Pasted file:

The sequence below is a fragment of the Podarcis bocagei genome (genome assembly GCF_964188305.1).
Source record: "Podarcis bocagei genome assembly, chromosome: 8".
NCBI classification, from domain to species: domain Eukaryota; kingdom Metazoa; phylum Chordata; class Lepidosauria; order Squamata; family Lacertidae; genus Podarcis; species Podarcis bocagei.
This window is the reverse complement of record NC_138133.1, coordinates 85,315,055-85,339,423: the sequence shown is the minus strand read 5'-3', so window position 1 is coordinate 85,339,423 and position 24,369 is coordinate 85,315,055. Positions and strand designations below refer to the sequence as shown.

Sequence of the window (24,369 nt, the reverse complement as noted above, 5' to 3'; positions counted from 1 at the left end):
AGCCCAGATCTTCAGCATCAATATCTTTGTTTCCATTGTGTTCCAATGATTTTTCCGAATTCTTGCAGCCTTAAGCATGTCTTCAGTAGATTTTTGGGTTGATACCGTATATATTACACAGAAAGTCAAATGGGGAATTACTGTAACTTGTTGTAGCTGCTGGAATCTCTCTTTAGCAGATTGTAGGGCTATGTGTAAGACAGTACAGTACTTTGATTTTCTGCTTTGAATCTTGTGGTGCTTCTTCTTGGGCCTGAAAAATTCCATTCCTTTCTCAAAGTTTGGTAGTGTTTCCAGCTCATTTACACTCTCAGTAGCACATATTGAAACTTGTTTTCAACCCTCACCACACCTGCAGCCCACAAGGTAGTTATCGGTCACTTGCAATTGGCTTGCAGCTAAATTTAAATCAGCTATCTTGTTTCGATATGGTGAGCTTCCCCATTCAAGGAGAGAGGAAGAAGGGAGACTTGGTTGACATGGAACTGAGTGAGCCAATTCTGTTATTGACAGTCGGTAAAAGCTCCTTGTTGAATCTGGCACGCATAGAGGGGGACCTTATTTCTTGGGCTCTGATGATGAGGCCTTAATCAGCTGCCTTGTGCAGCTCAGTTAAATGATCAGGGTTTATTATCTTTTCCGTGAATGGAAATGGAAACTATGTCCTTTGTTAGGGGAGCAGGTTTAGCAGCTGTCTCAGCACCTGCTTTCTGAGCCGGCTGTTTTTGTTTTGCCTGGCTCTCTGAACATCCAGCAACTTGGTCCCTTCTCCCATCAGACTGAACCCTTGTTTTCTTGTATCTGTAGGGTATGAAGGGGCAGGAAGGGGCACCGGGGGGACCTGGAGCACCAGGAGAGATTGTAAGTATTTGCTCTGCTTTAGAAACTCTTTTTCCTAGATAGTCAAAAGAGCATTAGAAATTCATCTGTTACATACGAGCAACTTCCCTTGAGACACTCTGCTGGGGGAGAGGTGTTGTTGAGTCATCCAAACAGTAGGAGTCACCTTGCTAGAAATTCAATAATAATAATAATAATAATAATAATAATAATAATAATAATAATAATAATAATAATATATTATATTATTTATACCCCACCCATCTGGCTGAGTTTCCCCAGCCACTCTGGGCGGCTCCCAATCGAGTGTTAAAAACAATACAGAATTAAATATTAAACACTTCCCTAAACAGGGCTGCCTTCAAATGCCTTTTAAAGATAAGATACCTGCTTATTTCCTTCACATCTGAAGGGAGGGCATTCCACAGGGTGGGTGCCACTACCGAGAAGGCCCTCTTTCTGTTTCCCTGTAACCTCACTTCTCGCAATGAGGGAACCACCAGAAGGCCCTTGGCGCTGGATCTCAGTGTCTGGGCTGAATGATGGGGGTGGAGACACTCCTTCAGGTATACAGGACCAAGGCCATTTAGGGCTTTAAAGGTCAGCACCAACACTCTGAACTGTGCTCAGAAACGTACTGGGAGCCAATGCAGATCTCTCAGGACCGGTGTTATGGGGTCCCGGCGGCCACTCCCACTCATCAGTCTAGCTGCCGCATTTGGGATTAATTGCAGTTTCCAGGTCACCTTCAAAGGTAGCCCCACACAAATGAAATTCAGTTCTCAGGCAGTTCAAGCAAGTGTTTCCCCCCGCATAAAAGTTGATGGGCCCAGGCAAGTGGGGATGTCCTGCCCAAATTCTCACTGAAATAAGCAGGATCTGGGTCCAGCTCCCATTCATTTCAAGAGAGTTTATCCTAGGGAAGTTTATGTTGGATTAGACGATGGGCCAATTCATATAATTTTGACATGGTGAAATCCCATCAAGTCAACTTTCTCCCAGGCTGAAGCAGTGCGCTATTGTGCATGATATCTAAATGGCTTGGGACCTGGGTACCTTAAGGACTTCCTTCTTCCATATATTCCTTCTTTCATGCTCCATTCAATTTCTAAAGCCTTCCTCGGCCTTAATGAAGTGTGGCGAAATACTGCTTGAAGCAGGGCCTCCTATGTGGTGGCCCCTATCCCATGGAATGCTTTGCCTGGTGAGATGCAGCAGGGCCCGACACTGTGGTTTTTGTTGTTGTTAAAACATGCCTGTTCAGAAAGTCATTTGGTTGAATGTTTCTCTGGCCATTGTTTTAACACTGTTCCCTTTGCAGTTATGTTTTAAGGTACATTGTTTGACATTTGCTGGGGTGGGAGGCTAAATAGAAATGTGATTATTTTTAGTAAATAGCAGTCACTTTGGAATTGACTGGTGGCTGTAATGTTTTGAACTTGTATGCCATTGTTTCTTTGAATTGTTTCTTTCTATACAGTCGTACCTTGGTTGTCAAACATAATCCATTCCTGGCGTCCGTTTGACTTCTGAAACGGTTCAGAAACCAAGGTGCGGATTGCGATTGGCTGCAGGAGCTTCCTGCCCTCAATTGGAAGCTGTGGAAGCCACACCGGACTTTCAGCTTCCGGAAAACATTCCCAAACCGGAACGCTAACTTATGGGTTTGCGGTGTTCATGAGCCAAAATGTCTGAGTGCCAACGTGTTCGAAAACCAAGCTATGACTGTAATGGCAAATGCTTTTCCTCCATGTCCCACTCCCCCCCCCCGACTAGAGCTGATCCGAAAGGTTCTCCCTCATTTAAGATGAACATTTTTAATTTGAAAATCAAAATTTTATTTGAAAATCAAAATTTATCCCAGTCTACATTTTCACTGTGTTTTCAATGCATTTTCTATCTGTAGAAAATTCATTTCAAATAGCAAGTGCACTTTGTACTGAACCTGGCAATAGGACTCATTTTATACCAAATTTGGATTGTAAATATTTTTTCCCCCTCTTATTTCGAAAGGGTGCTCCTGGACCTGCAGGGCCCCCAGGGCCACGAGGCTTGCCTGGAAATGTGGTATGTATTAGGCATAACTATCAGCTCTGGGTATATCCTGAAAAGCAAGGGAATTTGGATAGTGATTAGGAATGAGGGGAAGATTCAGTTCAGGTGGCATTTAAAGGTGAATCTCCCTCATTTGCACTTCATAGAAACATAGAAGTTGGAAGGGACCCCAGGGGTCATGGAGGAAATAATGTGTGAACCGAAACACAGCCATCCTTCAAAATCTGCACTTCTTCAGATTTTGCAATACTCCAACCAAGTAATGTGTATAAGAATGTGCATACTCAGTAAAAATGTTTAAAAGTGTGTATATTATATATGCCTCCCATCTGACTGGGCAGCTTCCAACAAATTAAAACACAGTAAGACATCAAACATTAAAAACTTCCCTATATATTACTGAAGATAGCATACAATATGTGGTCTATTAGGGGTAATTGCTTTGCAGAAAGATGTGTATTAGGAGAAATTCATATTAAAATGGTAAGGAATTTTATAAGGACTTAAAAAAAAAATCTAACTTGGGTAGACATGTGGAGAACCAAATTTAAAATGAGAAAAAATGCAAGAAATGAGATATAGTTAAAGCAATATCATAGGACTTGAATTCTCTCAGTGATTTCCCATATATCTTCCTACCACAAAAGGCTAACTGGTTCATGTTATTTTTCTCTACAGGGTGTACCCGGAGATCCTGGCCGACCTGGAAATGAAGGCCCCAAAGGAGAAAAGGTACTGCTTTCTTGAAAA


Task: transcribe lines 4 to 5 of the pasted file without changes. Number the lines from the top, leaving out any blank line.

This window is the reverse complement of record NC_138133.1, coordinates 85,315,055-85,339,423: the sequence shown is the minus strand read 5'-3', so window position 1 is coordinate 85,339,423 and position 24,369 is coordinate 85,315,055. Positions and strand designations below refer to the sequence as shown.

Sequence of the window (24,369 nt, the reverse complement as noted above, 5' to 3'; positions counted from 1 at the left end):